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Coolest job ever: pizza consultant

Coolest job ever: pizza consultant

Roots' scissor-sliced pizza (Metromix photo)

World’s coolest job: pizza consultant. And Marv Wise, owner of Wise Guys Pizza in Davenport, Iowa, is talented enough to hold this designation. Hired by The Fifty/50 (2047 W. Division St.) co-owners Greg Mohr and Scott Weiner to consult about their new East Village project, Roots Handmade Pizza (1924 W. Chicago Ave.), Wise brought his unique pizza recipe to Chicago.

Open for a little over a month, Roots highlights the signature style of the Quad Cities — five cities on Mississippi River on the Illinois/Iowa border, including Davenport — which includes hand-tossed dough; a sweet, chewy crust made with dark-roasted malt syrup; and in-house sauce and sausage recipes that include four different spices. RedEye spoke with Wise about his pizza consultancy, which, Wise said, is basically “another way of expanding my business” without having to go out and purchase another property.

The owner of Wise Guys in Davenport for 15 years, Wise sold a license agreement to Mohr and Weiner, which allowed them to use all of his original recipes.

I worked for someone else for 13 years,” Wise said, “and basically took the knowledge of what I’d learned, and I essentially stepped up the quality to a higher standard.”

He bought the “highest-quality products,” without letting the price influence his shopping behaviors.

“Maintain consistency and quality,” Wise said. “In the restaurant business, those two things will keep you open and in business.”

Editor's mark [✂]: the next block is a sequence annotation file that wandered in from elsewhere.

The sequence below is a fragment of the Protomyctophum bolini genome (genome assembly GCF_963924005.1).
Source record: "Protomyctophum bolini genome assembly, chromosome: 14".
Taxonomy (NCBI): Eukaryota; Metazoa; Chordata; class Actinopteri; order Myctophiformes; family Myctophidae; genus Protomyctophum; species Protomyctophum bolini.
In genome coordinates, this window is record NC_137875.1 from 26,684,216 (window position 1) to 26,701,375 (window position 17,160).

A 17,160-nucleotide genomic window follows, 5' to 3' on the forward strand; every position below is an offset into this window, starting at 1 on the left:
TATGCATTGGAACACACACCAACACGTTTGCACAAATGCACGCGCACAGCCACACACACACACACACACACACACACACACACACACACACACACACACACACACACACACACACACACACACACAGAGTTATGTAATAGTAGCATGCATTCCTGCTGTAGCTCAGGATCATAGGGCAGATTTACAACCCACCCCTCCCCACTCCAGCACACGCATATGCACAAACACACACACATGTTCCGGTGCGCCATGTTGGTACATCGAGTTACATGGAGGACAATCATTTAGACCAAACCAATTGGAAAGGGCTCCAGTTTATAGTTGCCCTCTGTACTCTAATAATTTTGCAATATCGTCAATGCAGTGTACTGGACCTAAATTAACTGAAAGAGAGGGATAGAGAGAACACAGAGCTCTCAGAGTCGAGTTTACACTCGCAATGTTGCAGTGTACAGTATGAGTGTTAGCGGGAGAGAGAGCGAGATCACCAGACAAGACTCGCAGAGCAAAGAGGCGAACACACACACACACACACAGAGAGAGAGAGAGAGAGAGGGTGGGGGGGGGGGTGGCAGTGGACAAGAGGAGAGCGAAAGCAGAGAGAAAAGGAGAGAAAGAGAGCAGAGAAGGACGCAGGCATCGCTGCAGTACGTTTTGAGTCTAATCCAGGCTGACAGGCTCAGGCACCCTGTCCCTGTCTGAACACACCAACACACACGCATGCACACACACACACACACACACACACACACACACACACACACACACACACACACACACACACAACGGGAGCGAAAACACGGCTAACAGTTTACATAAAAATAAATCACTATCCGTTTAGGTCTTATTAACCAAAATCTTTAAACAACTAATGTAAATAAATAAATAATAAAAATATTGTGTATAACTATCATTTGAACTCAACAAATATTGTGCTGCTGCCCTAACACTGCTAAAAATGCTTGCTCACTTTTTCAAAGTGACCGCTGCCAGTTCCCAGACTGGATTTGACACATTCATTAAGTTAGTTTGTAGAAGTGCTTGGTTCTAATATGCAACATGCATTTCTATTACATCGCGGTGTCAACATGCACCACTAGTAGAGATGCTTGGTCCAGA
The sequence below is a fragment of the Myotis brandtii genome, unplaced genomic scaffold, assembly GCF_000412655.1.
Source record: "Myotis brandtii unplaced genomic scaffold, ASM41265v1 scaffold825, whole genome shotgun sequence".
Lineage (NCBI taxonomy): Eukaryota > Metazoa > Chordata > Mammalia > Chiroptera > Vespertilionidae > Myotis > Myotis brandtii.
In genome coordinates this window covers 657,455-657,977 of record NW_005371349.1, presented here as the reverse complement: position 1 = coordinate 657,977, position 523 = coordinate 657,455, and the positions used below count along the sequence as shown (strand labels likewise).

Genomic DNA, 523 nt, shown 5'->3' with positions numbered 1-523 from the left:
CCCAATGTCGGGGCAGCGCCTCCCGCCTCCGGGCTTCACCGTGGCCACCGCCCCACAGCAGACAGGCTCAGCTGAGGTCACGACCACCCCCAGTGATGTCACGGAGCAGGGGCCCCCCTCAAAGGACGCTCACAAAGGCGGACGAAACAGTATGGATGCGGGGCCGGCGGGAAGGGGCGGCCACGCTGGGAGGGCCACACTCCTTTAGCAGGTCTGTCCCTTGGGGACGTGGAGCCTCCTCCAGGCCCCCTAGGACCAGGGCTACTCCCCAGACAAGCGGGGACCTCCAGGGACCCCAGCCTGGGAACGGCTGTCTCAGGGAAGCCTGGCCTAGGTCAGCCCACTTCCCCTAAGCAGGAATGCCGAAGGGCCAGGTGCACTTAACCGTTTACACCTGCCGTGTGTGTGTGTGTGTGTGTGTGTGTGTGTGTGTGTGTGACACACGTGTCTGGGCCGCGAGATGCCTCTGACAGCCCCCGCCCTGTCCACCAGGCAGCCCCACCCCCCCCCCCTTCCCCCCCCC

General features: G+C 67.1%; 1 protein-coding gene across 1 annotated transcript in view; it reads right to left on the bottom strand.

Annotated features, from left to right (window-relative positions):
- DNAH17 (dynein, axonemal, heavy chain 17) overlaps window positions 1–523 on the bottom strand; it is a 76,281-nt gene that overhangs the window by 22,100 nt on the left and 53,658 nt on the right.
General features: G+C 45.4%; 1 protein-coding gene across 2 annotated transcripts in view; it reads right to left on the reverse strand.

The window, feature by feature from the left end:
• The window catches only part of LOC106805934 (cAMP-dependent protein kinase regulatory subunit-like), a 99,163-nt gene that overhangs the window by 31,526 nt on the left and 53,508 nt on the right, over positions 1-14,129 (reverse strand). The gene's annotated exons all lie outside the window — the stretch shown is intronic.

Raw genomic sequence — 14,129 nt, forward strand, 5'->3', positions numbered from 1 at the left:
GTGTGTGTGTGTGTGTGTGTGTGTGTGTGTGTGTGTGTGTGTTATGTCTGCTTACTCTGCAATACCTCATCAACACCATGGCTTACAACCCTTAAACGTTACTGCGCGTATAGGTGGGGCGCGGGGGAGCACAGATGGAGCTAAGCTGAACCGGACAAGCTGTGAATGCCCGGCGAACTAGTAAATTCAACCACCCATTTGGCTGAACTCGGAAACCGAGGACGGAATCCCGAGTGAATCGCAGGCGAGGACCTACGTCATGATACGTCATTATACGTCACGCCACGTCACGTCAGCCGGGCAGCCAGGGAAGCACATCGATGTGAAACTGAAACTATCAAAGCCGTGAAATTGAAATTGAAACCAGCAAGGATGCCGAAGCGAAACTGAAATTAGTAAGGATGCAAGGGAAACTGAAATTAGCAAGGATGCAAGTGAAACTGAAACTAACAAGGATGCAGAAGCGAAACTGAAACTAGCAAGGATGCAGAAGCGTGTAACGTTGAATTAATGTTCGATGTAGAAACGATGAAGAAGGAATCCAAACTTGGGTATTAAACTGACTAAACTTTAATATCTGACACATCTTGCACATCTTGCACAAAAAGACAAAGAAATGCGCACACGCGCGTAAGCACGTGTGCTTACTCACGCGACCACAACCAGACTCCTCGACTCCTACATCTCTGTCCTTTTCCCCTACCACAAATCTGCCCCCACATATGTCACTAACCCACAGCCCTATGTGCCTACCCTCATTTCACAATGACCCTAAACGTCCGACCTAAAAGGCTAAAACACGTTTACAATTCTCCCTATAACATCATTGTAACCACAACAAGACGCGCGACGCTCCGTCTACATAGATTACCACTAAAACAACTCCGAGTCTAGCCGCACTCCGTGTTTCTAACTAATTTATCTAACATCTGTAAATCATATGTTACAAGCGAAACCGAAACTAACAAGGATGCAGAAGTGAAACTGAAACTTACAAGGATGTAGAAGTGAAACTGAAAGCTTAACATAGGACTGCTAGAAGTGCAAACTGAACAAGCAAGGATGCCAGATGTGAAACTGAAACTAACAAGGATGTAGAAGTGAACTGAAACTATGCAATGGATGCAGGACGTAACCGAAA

Wise met Mohr, who grew up eating Quad Cities pizza, through a friend. He told him about “a gentleman from the Quad Cities interested in purchasing a license agreement.” Both Mohr and Weiner had a lot of experience, Wise said, and “they’re pretty intelligent guys,” so they set up a time to meet and Roots was born.

It wasn’t just about selling the recipes, however. Wise’s role also included training the employees and consulting on the proper equipment, such as the Roto-Flex rotating oven that can fit 28 large pizzas at once and where they also cook the pork sausage, and an 80-quart Hobart mixer, “one of the toughest mixers” out there, Wise said.

Wise spent several weeks in Chicago training the staff, and he also brought them to Wise Guys in Davenport. The early training “wasn’t as successful as what I wanted it to be,” he said. “The issue was that we didn’t get enough people trained, so we spent four days before we opened doing some intense training,” learning how to make the dough, how to make the tomato sauce, how to cook and grind the sausage and how to prepare all the vegetables. After that’s done, they need to learn how to stretch the dough depending on the 12-inch or 16-inch size of the pizza, and then how to properly cut the pizza — with scissors.

But it’s tossing the dough that’s one of the most important parts. It’s a “lost art,” Wise said, since the majority of pizza spots use stretching machines. Tossing the dough creates a different texture, less uniform. Wise explained how to toss: ‘Start by keeping the dough round. Pinch an edge of the dough, then basically stretch the edge. Pick the dough up. Use your knuckles and thumbs, and stretch it holding above your head. Depending on whether you’re right or left handed” — Wise is right-handed — “use your right palm and put it flat, and then balance with other hand and flip it. Flip your wrist completely all the way around, which begins to get dough spinning and catch with hand. Repeat until dough is size that you want.” Simple?

Now that Wise has sold his recipes to Mohr and Weiner, he legally can’t sell his license agreement anywhere else in Cook County.

“Even if somebody in one of the suburbs or within, say, 40 miles of Chicago, approached me,” Wise said, “I’d have to think long and hard about selling the license agreement that close.”

But he wouldn’t be surprised to see Roots expand to other parts of the city.

“With the start they’ve gotten off to,” said Wise, “it’s been huge.”


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